Glucose is a type of sugar that is produced in the body as it digests the carbohydrates found in food. While glucose provides the body with its main source of energy, it needs the hormone insulin in order to effectively use glucose. When the level of glucose rises in the blood, this triggers the pancreas to create and release insulin into the blood system.
There are three primary types of Diabetes mellitus. The most common is Type 2 Diabetes, also known as hyperglycemia. While glucose is essential, too much of it, as in Type 2 Diabetes may damage not only blood vessels, but kidneys, eyes and nerves as well.Type 1 Diabetes (hypoglycemia) occurs when the glucose level is too low which may lead.
Whether by too little insulin production or the failure of cells to properly use the glucose, Type 2 Diabetes can lead to seizures and unconsciousness. Gestational diabetes occurs in pregnant women. Fortunately, the condition is normally resolved following the birth of the child.Tests to measure the amount of glucose in the blood stream are done in order to diagnose and monitor pre-diabetes and diabetes.
Blood glucose levels may be measured in several ways. Probably the best known and most widely administered test is the Fasting Blood Sugar (FBS). Blood sugar may also be measured two hours after the beginning of meals (postprandial) and randomly. The oral glucose tolerance test is done over time to document the pattern of glucose production after a patient drinks to a sweet liquid.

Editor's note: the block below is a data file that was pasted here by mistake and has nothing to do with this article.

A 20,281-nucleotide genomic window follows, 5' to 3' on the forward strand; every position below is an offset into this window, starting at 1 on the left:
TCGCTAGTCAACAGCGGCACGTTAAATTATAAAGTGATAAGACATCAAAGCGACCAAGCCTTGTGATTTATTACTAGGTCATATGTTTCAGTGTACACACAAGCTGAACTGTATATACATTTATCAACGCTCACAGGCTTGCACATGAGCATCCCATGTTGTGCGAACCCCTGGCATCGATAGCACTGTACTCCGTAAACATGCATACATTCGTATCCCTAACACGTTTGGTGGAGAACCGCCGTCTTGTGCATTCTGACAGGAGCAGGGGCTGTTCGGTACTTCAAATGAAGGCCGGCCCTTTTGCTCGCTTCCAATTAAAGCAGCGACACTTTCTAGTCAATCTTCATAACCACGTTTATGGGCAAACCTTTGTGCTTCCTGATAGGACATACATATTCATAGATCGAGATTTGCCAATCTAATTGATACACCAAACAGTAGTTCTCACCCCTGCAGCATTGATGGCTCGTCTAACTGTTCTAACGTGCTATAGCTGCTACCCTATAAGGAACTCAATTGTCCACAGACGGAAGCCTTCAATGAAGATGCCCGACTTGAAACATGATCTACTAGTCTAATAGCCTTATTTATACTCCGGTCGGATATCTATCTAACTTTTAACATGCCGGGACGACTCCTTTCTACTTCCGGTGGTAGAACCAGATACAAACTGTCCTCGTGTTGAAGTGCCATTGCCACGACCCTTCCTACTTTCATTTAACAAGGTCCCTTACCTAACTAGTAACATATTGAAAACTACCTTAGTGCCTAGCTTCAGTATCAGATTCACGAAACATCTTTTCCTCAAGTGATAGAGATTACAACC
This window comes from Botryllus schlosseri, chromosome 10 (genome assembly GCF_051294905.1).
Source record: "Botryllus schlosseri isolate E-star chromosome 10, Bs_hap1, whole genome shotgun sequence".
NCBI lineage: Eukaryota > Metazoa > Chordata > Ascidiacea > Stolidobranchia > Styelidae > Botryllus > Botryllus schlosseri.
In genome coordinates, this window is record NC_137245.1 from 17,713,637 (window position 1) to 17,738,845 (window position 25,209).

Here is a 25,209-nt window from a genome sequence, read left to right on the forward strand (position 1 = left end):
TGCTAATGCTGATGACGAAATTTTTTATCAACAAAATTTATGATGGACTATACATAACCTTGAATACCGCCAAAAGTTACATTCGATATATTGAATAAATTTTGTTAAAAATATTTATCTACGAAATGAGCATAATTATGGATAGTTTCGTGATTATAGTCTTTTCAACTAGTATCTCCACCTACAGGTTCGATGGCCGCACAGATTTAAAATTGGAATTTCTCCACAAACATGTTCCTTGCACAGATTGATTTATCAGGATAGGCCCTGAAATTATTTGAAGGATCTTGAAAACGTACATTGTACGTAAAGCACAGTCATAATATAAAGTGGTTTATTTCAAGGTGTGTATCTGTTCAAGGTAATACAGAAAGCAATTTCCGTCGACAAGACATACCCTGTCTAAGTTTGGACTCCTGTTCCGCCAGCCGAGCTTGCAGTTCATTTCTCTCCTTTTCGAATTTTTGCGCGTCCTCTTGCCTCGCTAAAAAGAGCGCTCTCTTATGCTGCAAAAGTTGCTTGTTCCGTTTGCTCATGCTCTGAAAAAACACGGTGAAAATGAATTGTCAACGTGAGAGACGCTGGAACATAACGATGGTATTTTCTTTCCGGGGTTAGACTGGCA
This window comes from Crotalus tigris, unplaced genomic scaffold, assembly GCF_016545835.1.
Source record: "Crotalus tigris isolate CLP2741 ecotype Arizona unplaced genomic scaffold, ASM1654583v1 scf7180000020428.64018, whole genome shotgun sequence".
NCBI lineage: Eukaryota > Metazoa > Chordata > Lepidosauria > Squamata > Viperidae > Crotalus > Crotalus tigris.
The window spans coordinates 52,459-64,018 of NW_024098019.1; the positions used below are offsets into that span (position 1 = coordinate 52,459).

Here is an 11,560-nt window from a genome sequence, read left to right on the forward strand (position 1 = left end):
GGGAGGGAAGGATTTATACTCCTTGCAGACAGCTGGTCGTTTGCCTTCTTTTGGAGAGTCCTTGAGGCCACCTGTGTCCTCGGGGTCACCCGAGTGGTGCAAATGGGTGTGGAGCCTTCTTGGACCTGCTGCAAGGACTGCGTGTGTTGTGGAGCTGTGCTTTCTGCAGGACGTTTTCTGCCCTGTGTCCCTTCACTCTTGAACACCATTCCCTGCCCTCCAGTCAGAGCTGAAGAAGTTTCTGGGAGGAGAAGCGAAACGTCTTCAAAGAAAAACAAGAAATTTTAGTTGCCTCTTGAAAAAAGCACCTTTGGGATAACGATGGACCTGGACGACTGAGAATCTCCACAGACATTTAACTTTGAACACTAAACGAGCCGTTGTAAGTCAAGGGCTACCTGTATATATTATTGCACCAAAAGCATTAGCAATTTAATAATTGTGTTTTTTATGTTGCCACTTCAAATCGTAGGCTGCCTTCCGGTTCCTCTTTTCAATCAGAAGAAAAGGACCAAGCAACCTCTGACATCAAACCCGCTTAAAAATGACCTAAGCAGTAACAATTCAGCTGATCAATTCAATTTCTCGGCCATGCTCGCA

The test results indicate when impaired glucose tolerance occurs. Random or casual blood sugar tests are usually performed by patients themselves to measure blood sugar levels throughout the day in order to gather more information on the individual’s glucose intolerance patterns.
Finally, the GlycohemoglobinA1C (HbA1c) is a blood test that measures the amount of glucose attached to red blood cells. This is the primary test used to diagnose diabetes. It is also an indicator over time as to how well diabetes is being managed.
Recommended blood sugar (glucose) levels for these tests are provided by the World Health Council, American Diabetes Association (ADA) and the American Medical Association (AMA). These organizations do differ a little in their recommended ranges; however, they essentially agree on the ranges as listed below. It is important to understand that there are many things that can influence blood glucose levels.
Some drugs, such as corticosteroids, will cause a high blood glucose level. Several physiological conditions, such as pregnancy,Cushing’s syndrome, heart or stroke, may elevate these numbers also, while still other conditions, such as hypothyroidism, Addison’s disease, and cirrhosis of the liver, may cause low blood sugar levels.
Blood glucose levels are considered normal with FBG test results between 70 and 100 mg/dl or HbA1cunder 6.0 mml/l. The WHO and AMA recommend diagnosis of pre-diabetes at FBG levels of 110 – 126 mg/dl and HbA1clevels of 6.0 - 6.4 mml/l. The ADA is more conservative and believes that pre-diabetes occurs at FBG levels as low as 100 mg/dl. The diagnosis of diabetes millinus is recommended by all organizations at FBG levels equal to or higher than 126 mg/dl or HbA1c levels equal to or higher than 6.5 mml/l.